Punjab evergreen embroidery

Although the Patent Information Center (PIC) of the Punjab State Council for Science and Technology applied for GI status of Phulkari – a traditional embroidery art practiced by Punjabi women – in March 2005, it took five long years of legal battle with some Mumbai-based contractors and exporters before the decision was made in favor of Phulkari’s work done in Punjab and neighboring districts of Haryana and Rajasthan.

The Punjabi term Phulkari is made up of two words – phul means flower and akari means shape. Phulkari means the shape/direction of flowers which symbolizes life. There are different theories about the origin of Phulkari. One belief is that this form of embroidery was prevalent in different parts of the country as early as the 7th century CE. It finds mention in Bana’s ‘Harish Charitra’ – the biography of Emperor Harshvardhan (590-647 CE). Patterns similar to those found in Phulkari resemble Kashida of Bihar as well as the embroidery tradition of Rajasthan. Another view is that like the walnut carvings in Kashmir, it came from Iran where it was called Gulkari which also means floral work.

Phulkari also finds reference in Waris Shah’s “Heer Ranjha” (a legendary 18th century Punjabi tragic romance) which describes the female protagonist Heer’s wedding trousseau and lists various garments with Phulkari embroidery.

The tradition is that as soon as a girl was born, mothers and grandmothers on the maternal and paternal side would start embroidering Phulkari to give as a family heirloom at the time of marriage. According to the status of the family, the parents gave a “dowry” of eleven to 101 Phulkaris. “Just as gold is passed down from generation to generation, Phulkari in the early 19th century signified a woman’s material wealth and was considered an important part of her wardrobe.” These were usually worn as shawls draped over the head on special occasions such as weddings, births and other rituals. The fabric on which the Phulkari embroidery was done was hand-spun khaddar (a hand-woven plain-weave cotton fabric). Cotton was grown in the plains of Punjab and after a series of simple processes it was spun by women on the charkha (spinning wheel). After the yarn was made, it was dyed by the lalari (dyer) and woven by the jullaaha (weaver).

Phulkari’s trademark is to create countless patterns using long and short darning stitches. As there were no pattern/design books, the tradition continued by word of mouth and each regional group was identified with a particular style of embroidery or design. The common thread came from the itinerant traders/hawkers who obtained their wares from as far away as Kashmir, Afghanistan, China and Bengal.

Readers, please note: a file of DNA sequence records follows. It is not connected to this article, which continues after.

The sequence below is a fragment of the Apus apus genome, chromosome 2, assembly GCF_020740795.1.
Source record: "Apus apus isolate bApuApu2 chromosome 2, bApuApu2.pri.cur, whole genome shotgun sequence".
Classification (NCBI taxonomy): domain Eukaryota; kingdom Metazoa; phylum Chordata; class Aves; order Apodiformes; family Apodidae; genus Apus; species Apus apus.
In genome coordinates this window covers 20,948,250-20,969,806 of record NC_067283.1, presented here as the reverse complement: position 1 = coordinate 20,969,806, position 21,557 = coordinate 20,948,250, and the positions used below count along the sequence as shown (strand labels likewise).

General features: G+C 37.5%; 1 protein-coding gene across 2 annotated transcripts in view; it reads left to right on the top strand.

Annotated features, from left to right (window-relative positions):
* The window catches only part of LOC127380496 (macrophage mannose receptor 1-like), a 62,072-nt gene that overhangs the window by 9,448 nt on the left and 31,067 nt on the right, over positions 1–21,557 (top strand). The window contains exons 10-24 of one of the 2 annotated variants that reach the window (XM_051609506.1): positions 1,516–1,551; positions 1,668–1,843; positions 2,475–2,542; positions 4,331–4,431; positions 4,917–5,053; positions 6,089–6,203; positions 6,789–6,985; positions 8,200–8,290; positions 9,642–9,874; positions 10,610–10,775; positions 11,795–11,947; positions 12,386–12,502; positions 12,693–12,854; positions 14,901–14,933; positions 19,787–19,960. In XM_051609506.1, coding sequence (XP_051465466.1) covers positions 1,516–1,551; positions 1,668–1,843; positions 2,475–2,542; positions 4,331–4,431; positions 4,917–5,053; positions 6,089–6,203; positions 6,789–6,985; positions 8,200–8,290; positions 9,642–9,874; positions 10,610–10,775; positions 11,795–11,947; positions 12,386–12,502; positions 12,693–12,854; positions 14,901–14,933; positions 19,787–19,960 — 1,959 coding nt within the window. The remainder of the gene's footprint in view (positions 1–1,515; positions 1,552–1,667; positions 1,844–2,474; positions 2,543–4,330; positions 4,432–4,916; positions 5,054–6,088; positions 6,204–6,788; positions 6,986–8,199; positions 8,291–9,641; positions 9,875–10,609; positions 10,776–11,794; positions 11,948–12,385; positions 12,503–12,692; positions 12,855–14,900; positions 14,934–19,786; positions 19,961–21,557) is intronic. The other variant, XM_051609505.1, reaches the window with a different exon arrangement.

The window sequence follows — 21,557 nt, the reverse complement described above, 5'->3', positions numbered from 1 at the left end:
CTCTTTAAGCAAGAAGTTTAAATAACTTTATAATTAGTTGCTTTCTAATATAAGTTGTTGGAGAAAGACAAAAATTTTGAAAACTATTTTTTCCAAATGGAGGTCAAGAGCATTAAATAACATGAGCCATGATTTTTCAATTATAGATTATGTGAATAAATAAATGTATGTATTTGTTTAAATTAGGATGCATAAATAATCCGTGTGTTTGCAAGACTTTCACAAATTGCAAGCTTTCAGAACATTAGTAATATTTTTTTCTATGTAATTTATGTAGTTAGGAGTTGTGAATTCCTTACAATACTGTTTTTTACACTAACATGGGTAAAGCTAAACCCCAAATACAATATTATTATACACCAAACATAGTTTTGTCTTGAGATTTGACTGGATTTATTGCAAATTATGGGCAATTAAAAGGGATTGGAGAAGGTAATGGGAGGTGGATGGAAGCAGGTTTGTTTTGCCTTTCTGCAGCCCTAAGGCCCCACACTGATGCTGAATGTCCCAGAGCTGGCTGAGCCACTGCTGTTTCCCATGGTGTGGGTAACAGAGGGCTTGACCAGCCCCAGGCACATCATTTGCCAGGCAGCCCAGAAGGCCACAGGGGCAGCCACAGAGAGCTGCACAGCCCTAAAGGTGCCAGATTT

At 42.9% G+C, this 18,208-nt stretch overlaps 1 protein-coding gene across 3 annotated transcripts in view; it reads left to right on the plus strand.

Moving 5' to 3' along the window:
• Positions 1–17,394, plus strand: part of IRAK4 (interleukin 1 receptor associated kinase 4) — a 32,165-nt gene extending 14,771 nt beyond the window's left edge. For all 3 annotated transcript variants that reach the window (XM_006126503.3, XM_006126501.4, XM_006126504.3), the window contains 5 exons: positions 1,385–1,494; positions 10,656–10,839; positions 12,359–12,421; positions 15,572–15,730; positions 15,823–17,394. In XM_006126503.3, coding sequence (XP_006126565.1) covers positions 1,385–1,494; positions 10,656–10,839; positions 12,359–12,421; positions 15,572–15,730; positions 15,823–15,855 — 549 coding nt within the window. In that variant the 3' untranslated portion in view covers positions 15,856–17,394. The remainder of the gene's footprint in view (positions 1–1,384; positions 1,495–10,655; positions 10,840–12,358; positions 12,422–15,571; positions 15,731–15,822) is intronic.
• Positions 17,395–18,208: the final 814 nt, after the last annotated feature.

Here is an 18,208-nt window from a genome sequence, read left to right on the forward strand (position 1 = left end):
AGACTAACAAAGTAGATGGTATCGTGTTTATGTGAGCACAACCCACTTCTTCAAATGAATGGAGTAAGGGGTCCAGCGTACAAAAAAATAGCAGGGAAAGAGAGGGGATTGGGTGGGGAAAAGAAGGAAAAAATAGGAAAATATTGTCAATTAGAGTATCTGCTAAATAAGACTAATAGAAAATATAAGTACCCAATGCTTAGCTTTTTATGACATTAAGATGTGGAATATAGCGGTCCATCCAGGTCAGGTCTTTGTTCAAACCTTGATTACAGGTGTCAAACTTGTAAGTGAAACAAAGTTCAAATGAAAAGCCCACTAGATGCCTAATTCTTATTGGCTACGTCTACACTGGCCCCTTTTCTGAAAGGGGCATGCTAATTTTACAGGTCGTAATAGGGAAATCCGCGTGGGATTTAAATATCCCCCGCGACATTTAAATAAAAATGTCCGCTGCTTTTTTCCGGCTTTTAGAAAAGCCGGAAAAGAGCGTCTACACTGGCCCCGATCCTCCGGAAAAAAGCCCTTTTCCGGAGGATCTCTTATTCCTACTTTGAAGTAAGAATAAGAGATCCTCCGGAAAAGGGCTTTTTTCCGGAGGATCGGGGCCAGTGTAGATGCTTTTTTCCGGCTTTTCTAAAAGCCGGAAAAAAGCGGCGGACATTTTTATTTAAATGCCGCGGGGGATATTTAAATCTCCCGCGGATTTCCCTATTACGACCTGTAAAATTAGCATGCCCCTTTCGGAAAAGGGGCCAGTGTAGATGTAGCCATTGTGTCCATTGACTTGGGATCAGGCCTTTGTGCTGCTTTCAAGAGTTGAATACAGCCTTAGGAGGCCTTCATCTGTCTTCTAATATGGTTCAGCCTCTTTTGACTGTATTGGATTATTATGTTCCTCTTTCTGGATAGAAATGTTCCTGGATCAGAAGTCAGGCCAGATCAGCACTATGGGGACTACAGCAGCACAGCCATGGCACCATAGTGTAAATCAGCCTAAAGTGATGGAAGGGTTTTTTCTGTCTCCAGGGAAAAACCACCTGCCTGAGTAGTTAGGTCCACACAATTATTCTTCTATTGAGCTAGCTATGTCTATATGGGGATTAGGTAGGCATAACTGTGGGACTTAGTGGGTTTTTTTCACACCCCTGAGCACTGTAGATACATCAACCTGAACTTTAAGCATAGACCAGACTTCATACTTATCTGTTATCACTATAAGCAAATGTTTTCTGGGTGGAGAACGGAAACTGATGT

An interesting form within Phulkari is the Sainchi variant which is inspired by village life and depicts various everyday scenes such as a man plowing, lying on a charpoy (jute bed), playing chaupar (a board game in a cross and in a circle), smoking hookah; or guests drinking sharbat (sweet cordial). The motifs also include women performing tasks such as churning milk, grinding wheat flour on the chakki (hand mill) and working on the charkha (spinning wheel). They embroidered scenes they found interesting, such as a British civil servant coming to a village or women carrying an umbrella and walking with memsahib (the wife of a British civil servant). Birds, trains, circuses as well as scenes from popular Punjabi legends like Sohni Mahiwal and Sassi-Punnun were often depicted.

Although this embroidery was not originally done on a commercial scale, some of it found a market overseas in the 19th century. It was popularized in the English-speaking world by Flora Annie Steel in 1880. Flora wrote about Phulkari and organized Phulkari garments from different parts of Punjab for the Colonial and Indian Exhibition, held to mark the global reach of Pax Britannica. By the end of the 19th century, Phulkari had found a market in Europe and America, and some companies in Amritsar placed orders to supply Phulkari on a commercial scale. The newer market has dictated changes in designs and color combinations.

The Phulkari embroidery style was disrupted during the score. In fact, it almost died out because it wasn’t just about embroidery but an ecosystem forever lost. Both the chadar and the yarns and the dyers have disappeared from the rural landscape. However, thanks to the renewed interest in heritage and culture, the government and several NGOs have revived it as an evergreen style statement. The process was facilitated by Phulkari’s worldwide recognition. Special mention should be made of an exhibition organized by the Philadelphia Museum — “Phulkari: The Embroidered Textiles of Punjab”. It featured Punjab embroideries before the partition. Seen in this light, the artifact was no longer a commodity with high commercial value, but a unique window into the lives of women and their tradition of creating works of art in a family setting.

The Partition Museum in Amritsar has also played an important role in documenting this craft. Some Phulkaris were left behind in the mutual flight across the new borders and many others were destroyed. But those that survived, like Pritam Kaur’s Phulkari of Gujranwala, became a reminder of the happy days left behind and an inspiration for generations to come to remember the craftsmanship that brought mothers, grandmothers and all together. the clan to sing songs and weave tapestries. of incredible value.

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